Many patients with diabetes loathe being called “diabetics” and people with autism may blanch at being called “autistic.” And studies, some reported on in JUCM News, have shown that the words a healthcare provider chooses actually influence outcomes. Using patient-first language (eg, “a patient with diabetes”) is a good first step toward a productive clinical relationship, whereas putting the disease first (“the diabetic patient”) can leave someone feeling demeaned or paint the clinician as uncaring, out of touch, or even biased. This is no less true for individuals who are overweight, according to a policy statement issued by The Obesity Action Coalition and supported by The Obesity Society, the American Academy of Orthopaedic Surgeons, the Academy of Nutrition and Dietetics, and eight other professional associations. Citing a 2012 study published in the journal Obesity, the statement notes that even telling a patient flat out that they are “obese” can inhibit them from seeking further care with that provider. In fact, 19% of patients said they would avoid future medical appointments and 21% said they would seek a new provider if their current one made them feel stigmatized about their weight. The study suggested that the terms “unhealthy weight” and “weight problem” are preferable to “obese” or certainly “fat.” JUCM published an article that includes an important discussion of using appropriate terminology when working with patients who have felt marginalized by medical professionals, in this case centering on gender. You can read Best Practices for LGBTQ-Friendly Urgent Care in our archive.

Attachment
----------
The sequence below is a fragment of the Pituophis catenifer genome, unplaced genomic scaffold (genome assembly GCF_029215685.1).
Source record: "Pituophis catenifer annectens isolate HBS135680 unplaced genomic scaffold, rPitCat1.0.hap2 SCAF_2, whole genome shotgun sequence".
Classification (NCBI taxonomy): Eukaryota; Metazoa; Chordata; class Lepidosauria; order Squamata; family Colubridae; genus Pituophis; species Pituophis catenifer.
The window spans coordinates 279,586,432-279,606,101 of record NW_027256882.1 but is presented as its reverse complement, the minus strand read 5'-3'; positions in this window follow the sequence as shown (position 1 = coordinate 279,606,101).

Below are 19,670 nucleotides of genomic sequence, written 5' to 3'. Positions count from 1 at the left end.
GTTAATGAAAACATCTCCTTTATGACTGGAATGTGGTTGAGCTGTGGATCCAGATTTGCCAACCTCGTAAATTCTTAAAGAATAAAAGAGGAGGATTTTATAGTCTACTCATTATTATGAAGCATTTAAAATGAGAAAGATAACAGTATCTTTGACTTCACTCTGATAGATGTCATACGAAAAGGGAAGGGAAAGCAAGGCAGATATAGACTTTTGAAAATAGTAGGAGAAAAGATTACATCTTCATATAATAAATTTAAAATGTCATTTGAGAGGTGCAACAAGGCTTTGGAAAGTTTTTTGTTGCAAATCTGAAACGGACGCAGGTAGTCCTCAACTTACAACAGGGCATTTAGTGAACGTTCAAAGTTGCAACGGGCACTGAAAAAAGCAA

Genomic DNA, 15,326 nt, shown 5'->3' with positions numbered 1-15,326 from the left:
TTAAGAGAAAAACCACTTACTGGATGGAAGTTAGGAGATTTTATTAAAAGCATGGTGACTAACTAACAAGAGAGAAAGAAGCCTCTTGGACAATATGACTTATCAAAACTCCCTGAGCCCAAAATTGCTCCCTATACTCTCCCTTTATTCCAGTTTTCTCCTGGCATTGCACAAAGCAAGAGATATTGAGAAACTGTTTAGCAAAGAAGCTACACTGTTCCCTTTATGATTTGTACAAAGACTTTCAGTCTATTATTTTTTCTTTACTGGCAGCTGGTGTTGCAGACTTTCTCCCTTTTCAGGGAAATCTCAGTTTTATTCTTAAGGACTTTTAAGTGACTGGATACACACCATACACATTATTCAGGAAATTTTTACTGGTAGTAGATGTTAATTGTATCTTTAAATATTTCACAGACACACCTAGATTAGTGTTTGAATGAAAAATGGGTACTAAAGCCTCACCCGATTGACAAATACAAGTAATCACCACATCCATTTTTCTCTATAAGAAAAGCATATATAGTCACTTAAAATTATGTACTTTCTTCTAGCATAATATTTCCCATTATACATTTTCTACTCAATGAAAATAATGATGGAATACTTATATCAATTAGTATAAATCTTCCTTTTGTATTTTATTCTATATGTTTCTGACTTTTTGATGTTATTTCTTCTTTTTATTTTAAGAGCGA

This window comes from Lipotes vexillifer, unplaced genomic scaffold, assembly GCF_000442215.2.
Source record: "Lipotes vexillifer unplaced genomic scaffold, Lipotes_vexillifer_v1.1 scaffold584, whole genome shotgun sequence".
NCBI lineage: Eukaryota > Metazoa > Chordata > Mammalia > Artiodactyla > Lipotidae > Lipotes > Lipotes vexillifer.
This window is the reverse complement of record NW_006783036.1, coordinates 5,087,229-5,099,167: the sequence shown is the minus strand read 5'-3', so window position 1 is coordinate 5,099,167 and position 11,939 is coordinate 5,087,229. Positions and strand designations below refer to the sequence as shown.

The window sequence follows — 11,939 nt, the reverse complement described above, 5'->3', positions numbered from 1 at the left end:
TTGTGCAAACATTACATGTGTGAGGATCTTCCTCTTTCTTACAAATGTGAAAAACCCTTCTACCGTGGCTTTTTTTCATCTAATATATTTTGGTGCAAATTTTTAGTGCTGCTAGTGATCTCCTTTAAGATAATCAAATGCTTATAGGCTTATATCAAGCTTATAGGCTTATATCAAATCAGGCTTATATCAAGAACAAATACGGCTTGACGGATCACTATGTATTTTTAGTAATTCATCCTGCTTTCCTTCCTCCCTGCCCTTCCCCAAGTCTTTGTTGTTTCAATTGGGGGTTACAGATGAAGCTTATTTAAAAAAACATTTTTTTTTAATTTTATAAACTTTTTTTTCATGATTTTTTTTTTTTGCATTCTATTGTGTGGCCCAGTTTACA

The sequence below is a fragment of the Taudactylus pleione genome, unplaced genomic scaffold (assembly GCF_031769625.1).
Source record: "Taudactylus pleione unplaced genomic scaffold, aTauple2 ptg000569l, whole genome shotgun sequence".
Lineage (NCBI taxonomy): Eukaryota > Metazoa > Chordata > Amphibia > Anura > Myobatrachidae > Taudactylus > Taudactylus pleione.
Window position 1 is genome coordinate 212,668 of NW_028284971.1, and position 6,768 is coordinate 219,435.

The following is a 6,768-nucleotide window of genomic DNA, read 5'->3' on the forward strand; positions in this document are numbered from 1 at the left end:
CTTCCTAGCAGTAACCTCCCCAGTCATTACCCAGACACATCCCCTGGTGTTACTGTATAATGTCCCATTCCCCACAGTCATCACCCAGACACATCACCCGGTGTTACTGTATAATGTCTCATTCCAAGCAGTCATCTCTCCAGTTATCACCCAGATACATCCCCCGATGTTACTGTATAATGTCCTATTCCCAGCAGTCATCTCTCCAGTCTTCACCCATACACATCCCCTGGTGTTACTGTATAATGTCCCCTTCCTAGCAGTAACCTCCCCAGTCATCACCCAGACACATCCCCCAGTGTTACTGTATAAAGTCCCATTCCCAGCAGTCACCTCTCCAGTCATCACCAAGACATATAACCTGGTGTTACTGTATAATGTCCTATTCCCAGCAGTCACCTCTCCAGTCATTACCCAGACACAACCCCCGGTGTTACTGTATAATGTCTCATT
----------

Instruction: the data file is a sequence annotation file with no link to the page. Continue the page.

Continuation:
Word Choice Can Help or Hinder the Odds of a Good Outcome with Patients Who Are Overweight
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